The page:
Editor John Stowe “was a London tailor. From 1560 on he devoted himself ‘to the search of our famous antiquities,’ and was an ardent book collector and copyist. His first publication was his Chaucer” (Hammond, 121-22).

“Chaucer’s characters live age after age. Every age is a Canterbury Pilgrimage; we all pass on, each sustaining one of these characters; nor can a child be born who is not one of these characters of Chaucer” (William Blake). Sir Walter Raleigh wrote, “It is difficult to pass over the name of Chaucer without marking the high pitch of perfection to which he brought the art of narration in verse... He was a great narrative artist, incomparably the greatest of an age that loved story-telling and knew nothing of the drama.” By anticipating the inward turn of character generally associated with the Renaissance and the Reformation, Chaucer influenced both the shape and direction of English literature. Shakespeare drew on the Wife of Bath and the Pardoner for such characters as Falstaff and Iago, Spenser called him the “pure well of English undefiled,” and the modern critic Harold Bloom suggests that “without such characters [as Chaucer created], there would be less life in literature, and less literature in life” (The Western Canon, 105-26).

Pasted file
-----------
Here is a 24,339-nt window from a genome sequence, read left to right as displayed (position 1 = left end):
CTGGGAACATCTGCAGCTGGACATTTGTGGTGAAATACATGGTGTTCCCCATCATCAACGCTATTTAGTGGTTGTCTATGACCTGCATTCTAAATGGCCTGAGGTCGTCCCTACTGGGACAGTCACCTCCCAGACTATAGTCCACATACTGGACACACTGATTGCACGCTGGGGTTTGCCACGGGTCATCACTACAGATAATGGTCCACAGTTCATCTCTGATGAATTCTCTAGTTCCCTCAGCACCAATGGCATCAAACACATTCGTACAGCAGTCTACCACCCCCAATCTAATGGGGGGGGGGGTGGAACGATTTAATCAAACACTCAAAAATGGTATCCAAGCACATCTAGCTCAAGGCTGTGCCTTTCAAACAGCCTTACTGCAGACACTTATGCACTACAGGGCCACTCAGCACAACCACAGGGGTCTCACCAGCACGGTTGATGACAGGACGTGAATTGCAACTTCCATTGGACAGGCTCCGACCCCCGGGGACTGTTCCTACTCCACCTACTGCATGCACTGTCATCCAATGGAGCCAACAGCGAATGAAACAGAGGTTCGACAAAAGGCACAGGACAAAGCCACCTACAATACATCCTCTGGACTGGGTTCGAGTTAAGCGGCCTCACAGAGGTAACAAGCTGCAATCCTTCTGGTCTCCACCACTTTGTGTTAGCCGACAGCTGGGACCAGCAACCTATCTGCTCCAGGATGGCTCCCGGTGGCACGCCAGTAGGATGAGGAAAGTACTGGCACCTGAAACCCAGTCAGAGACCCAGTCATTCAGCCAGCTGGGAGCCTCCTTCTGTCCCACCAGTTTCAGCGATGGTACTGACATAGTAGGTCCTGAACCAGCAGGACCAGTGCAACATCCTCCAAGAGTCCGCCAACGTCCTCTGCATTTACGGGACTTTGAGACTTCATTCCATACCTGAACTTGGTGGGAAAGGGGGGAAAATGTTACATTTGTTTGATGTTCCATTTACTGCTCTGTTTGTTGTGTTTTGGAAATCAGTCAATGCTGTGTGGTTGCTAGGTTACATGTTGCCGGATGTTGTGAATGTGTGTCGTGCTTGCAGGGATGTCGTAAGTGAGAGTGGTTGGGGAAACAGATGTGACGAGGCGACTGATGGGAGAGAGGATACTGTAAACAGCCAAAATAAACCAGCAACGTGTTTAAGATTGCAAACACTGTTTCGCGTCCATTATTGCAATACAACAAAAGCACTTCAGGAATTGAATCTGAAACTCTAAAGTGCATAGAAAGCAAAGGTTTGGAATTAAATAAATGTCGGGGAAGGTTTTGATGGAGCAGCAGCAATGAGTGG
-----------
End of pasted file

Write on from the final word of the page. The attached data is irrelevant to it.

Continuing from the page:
In regards to the second, non-illustrated issue “Possibly because the blocks were so worn and archaic, the preliminary leaves were reprinted in the second issue without any illustrations. In that issue the title is not in a compartment but has a large woodcut of a Chaucer’s arms dated 1560” (Pforzheimer).

Grolier, Langland to Wither, 42. Pforzheimer 176. STC 5076.

HBS 69086.

$35,000.

Price: $35,000.00

Item #69086